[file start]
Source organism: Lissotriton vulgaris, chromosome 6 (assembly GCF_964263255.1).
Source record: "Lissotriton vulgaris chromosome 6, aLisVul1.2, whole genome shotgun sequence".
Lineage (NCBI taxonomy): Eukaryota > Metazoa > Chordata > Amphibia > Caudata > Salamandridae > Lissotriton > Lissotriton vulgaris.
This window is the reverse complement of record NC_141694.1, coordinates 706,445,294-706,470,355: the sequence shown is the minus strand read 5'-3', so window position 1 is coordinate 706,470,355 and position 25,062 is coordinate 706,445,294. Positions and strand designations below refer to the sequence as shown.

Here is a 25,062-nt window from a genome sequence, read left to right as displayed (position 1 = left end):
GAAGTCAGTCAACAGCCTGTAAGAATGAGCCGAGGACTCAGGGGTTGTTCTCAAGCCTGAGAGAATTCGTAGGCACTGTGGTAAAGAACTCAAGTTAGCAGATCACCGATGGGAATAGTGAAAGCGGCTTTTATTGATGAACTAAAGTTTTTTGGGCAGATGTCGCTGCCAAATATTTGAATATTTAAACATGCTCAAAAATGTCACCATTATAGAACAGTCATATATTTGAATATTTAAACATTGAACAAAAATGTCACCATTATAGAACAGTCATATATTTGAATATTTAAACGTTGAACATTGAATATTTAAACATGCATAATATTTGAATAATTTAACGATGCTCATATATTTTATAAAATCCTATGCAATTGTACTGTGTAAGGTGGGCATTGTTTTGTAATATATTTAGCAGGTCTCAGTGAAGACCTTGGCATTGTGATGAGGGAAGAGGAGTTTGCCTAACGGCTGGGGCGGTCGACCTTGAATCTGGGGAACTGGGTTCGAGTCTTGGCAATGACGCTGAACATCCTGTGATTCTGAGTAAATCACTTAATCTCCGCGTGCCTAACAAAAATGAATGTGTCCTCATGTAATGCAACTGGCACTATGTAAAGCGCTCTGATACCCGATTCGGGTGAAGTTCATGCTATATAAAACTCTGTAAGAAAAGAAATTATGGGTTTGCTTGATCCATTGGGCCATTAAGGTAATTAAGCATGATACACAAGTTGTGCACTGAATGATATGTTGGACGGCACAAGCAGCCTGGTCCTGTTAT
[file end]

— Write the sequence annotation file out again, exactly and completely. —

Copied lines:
Source organism: Lissotriton vulgaris, chromosome 6 (assembly GCF_964263255.1).
Source record: "Lissotriton vulgaris chromosome 6, aLisVul1.2, whole genome shotgun sequence".
Lineage (NCBI taxonomy): Eukaryota > Metazoa > Chordata > Amphibia > Caudata > Salamandridae > Lissotriton > Lissotriton vulgaris.
This window is the reverse complement of record NC_141694.1, coordinates 706,445,294-706,470,355: the sequence shown is the minus strand read 5'-3', so window position 1 is coordinate 706,470,355 and position 25,062 is coordinate 706,445,294. Positions and strand designations below refer to the sequence as shown.

Here is a 25,062-nt window from a genome sequence, read left to right as displayed (position 1 = left end):
GAAGTCAGTCAACAGCCTGTAAGAATGAGCCGAGGACTCAGGGGTTGTTCTCAAGCCTGAGAGAATTCGTAGGCACTGTGGTAAAGAACTCAAGTTAGCAGATCACCGATGGGAATAGTGAAAGCGGCTTTTATTGATGAACTAAAGTTTTTTGGGCAGATGTCGCTGCCAAATATTTGAATATTTAAACATGCTCAAAAATGTCACCATTATAGAACAGTCATATATTTGAATATTTAAACATTGAACAAAAATGTCACCATTATAGAACAGTCATATATTTGAATATTTAAACGTTGAACATTGAATATTTAAACATGCATAATATTTGAATAATTTAACGATGCTCATATATTTTATAAAATCCTATGCAATTGTACTGTGTAAGGTGGGCATTGTTTTGTAATATATTTAGCAGGTCTCAGTGAAGACCTTGGCATTGTGATGAGGGAAGAGGAGTTTGCCTAACGGCTGGGGCGGTCGACCTTGAATCTGGGGAACTGGGTTCGAGTCTTGGCAATGACGCTGAACATCCTGTGATTCTGAGTAAATCACTTAATCTCCGCGTGCCTAACAAAAATGAATGTGTCCTCATGTAATGCAACTGGCACTATGTAAAGCGCTCTGATACCCGATTCGGGTGAAGTTCATGCTATATAAAACTCTGTAAGAAAAGAAATTATGGGTTTGCTTGATCCATTGGGCCATTAAGGTAATTAAGCATGATACACAAGTTGTGCACTGAATGATATGTTGGACGGCACAAGCAGCCTGGTCCTGTTAT